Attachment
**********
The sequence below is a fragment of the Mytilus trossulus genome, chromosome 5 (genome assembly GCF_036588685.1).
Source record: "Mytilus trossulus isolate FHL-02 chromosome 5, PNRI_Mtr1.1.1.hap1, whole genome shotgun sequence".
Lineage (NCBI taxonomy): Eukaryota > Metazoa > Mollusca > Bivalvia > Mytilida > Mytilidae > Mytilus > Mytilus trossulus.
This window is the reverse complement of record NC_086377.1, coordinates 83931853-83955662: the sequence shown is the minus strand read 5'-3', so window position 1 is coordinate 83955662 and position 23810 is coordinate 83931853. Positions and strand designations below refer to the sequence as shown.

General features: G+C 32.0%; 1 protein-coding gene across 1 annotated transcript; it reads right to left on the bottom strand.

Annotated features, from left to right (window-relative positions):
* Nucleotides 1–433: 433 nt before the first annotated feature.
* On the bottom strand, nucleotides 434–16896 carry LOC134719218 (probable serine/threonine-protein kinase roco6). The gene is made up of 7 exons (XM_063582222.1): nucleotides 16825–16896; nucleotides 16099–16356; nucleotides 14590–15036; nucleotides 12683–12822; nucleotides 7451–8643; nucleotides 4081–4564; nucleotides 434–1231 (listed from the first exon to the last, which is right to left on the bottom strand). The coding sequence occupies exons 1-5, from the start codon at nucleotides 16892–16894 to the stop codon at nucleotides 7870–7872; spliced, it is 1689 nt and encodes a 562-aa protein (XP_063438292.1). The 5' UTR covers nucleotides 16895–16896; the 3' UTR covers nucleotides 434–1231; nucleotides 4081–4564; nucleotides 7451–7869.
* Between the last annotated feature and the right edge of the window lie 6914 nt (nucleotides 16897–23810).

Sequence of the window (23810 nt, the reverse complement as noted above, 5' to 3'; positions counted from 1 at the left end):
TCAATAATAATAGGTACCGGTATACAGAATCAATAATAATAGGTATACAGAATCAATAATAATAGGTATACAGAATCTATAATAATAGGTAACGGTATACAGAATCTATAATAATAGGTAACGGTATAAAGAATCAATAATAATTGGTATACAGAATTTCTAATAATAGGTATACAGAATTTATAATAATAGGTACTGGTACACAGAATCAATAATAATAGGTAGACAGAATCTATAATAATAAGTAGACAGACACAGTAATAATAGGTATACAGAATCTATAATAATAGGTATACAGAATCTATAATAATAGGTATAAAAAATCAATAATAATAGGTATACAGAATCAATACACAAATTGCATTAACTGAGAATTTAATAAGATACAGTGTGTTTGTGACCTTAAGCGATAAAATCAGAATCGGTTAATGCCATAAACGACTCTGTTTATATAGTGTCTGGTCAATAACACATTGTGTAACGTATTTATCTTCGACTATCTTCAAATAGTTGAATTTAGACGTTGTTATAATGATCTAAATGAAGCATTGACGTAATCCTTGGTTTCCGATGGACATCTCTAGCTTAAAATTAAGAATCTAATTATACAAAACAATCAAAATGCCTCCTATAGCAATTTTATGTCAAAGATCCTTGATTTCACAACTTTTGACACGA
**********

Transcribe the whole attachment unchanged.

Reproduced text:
The sequence below is a fragment of the Mytilus trossulus genome, chromosome 5 (genome assembly GCF_036588685.1).
Source record: "Mytilus trossulus isolate FHL-02 chromosome 5, PNRI_Mtr1.1.1.hap1, whole genome shotgun sequence".
Lineage (NCBI taxonomy): Eukaryota > Metazoa > Mollusca > Bivalvia > Mytilida > Mytilidae > Mytilus > Mytilus trossulus.
This window is the reverse complement of record NC_086377.1, coordinates 83931853-83955662: the sequence shown is the minus strand read 5'-3', so window position 1 is coordinate 83955662 and position 23810 is coordinate 83931853. Positions and strand designations below refer to the sequence as shown.

General features: G+C 32.0%; 1 protein-coding gene across 1 annotated transcript; it reads right to left on the bottom strand.

Annotated features, from left to right (window-relative positions):
* Nucleotides 1–433: 433 nt before the first annotated feature.
* On the bottom strand, nucleotides 434–16896 carry LOC134719218 (probable serine/threonine-protein kinase roco6). The gene is made up of 7 exons (XM_063582222.1): nucleotides 16825–16896; nucleotides 16099–16356; nucleotides 14590–15036; nucleotides 12683–12822; nucleotides 7451–8643; nucleotides 4081–4564; nucleotides 434–1231 (listed from the first exon to the last, which is right to left on the bottom strand). The coding sequence occupies exons 1-5, from the start codon at nucleotides 16892–16894 to the stop codon at nucleotides 7870–7872; spliced, it is 1689 nt and encodes a 562-aa protein (XP_063438292.1). The 5' UTR covers nucleotides 16895–16896; the 3' UTR covers nucleotides 434–1231; nucleotides 4081–4564; nucleotides 7451–7869.
* Between the last annotated feature and the right edge of the window lie 6914 nt (nucleotides 16897–23810).

Sequence of the window (23810 nt, the reverse complement as noted above, 5' to 3'; positions counted from 1 at the left end):
TCAATAATAATAGGTACCGGTATACAGAATCAATAATAATAGGTATACAGAATCAATAATAATAGGTATACAGAATCTATAATAATAGGTAACGGTATACAGAATCTATAATAATAGGTAACGGTATAAAGAATCAATAATAATTGGTATACAGAATTTCTAATAATAGGTATACAGAATTTATAATAATAGGTACTGGTACACAGAATCAATAATAATAGGTAGACAGAATCTATAATAATAAGTAGACAGACACAGTAATAATAGGTATACAGAATCTATAATAATAGGTATACAGAATCTATAATAATAGGTATAAAAAATCAATAATAATAGGTATACAGAATCAATACACAAATTGCATTAACTGAGAATTTAATAAGATACAGTGTGTTTGTGACCTTAAGCGATAAAATCAGAATCGGTTAATGCCATAAACGACTCTGTTTATATAGTGTCTGGTCAATAACACATTGTGTAACGTATTTATCTTCGACTATCTTCAAATAGTTGAATTTAGACGTTGTTATAATGATCTAAATGAAGCATTGACGTAATCCTTGGTTTCCGATGGACATCTCTAGCTTAAAATTAAGAATCTAATTATACAAAACAATCAAAATGCCTCCTATAGCAATTTTATGTCAAAGATCCTTGATTTCACAACTTTTGACACGA